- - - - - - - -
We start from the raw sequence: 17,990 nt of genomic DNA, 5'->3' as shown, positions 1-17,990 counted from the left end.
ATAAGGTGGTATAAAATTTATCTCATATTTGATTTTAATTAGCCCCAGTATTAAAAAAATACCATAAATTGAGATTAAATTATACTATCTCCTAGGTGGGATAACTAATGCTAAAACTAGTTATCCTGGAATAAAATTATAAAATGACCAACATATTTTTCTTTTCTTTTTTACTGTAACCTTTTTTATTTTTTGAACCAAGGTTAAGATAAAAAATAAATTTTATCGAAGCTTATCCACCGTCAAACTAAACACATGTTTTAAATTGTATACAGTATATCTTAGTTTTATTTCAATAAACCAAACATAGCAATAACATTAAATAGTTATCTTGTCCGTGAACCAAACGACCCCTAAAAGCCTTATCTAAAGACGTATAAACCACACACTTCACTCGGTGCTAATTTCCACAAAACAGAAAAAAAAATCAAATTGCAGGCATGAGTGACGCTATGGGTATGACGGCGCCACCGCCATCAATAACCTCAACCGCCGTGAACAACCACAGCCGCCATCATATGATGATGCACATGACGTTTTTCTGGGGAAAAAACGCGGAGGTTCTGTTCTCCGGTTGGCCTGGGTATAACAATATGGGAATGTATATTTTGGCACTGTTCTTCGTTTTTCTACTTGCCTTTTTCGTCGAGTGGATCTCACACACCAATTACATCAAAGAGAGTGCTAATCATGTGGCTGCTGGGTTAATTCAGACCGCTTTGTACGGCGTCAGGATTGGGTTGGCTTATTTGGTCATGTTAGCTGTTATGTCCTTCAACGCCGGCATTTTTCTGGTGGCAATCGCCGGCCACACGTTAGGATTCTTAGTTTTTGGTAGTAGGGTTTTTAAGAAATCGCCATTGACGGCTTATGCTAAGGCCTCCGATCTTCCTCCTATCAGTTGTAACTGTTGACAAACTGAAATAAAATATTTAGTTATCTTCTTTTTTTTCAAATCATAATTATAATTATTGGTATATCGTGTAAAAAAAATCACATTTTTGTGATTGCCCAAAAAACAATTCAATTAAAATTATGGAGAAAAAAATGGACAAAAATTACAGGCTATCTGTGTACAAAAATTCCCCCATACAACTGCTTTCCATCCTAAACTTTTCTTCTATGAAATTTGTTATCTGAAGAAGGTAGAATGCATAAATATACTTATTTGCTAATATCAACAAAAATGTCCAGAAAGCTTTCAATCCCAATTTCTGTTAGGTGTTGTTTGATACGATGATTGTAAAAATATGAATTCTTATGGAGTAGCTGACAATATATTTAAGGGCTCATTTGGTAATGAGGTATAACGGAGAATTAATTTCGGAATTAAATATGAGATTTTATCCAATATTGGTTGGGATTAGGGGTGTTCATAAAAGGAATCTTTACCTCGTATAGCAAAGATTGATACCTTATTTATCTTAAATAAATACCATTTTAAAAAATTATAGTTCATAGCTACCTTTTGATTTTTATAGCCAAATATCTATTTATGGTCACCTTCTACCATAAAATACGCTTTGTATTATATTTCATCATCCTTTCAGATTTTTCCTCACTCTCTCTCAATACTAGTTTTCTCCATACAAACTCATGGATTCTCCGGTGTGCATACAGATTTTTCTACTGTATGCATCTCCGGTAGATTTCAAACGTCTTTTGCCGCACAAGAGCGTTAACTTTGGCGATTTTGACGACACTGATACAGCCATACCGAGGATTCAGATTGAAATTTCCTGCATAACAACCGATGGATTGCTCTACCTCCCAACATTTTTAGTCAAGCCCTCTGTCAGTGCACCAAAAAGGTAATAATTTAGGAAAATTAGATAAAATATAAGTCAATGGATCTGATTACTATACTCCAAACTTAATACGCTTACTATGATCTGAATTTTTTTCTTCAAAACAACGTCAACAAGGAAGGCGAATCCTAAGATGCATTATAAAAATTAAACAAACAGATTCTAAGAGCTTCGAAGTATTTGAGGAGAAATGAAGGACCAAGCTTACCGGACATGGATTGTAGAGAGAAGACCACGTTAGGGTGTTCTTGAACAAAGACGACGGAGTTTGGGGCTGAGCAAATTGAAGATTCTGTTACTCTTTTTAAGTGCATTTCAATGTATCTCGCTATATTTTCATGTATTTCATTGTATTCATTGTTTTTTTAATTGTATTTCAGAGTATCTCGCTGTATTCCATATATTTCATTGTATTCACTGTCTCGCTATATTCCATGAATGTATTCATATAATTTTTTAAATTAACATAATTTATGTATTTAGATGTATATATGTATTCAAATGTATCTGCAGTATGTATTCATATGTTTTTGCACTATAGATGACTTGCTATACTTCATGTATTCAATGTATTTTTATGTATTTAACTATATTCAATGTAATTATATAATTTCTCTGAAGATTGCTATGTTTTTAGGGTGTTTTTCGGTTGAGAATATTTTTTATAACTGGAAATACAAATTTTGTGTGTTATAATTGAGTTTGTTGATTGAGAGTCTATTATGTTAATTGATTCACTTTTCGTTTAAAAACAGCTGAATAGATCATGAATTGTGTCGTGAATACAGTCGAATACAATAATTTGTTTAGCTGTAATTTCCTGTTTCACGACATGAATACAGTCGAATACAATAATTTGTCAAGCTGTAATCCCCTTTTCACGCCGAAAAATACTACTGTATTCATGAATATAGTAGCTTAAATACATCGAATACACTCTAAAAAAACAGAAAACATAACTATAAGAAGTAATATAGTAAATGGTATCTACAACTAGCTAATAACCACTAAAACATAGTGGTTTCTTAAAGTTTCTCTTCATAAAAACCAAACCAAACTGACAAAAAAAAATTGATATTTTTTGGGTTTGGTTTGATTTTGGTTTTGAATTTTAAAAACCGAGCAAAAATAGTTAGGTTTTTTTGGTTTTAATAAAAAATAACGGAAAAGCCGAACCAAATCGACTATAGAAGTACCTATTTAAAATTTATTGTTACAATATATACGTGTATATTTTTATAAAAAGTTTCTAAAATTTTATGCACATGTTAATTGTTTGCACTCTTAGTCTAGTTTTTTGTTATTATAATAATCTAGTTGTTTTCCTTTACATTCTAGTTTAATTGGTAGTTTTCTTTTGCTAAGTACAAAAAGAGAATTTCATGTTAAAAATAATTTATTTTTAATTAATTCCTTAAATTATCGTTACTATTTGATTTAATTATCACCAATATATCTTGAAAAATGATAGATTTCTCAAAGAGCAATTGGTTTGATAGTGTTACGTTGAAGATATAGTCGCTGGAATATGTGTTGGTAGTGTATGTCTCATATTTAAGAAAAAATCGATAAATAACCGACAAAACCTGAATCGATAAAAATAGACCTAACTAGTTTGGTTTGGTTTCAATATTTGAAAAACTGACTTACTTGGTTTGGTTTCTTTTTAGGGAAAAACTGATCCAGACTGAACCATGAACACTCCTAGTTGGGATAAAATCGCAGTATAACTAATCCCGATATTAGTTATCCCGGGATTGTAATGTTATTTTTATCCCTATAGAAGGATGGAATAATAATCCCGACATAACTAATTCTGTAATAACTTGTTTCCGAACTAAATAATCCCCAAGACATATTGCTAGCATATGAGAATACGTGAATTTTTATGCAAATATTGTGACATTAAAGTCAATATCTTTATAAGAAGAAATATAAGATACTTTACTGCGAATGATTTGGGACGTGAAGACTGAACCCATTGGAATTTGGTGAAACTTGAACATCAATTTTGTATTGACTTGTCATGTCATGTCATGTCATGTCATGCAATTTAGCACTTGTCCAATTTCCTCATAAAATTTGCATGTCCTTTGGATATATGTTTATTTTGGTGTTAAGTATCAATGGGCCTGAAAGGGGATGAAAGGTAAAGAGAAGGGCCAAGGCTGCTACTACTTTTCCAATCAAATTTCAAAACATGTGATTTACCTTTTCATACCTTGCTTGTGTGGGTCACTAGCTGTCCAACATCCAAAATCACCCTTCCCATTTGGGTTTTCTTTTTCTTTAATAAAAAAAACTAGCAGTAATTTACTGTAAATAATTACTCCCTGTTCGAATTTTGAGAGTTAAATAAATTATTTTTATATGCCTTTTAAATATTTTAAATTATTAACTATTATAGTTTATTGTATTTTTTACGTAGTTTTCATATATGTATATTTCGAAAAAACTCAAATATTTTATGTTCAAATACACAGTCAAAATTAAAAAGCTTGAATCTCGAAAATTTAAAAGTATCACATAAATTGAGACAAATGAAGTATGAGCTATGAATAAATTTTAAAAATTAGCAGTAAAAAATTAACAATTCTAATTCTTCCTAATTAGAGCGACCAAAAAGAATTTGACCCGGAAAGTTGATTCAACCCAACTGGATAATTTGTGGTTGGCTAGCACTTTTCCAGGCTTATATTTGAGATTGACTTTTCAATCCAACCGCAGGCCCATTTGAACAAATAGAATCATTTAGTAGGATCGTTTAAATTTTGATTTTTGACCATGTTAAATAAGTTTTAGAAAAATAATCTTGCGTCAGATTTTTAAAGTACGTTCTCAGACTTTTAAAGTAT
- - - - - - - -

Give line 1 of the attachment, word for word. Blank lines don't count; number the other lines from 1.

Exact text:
We start from the raw sequence: 17,990 nt of genomic DNA, 5'->3' as shown, positions 1-17,990 counted from the left end.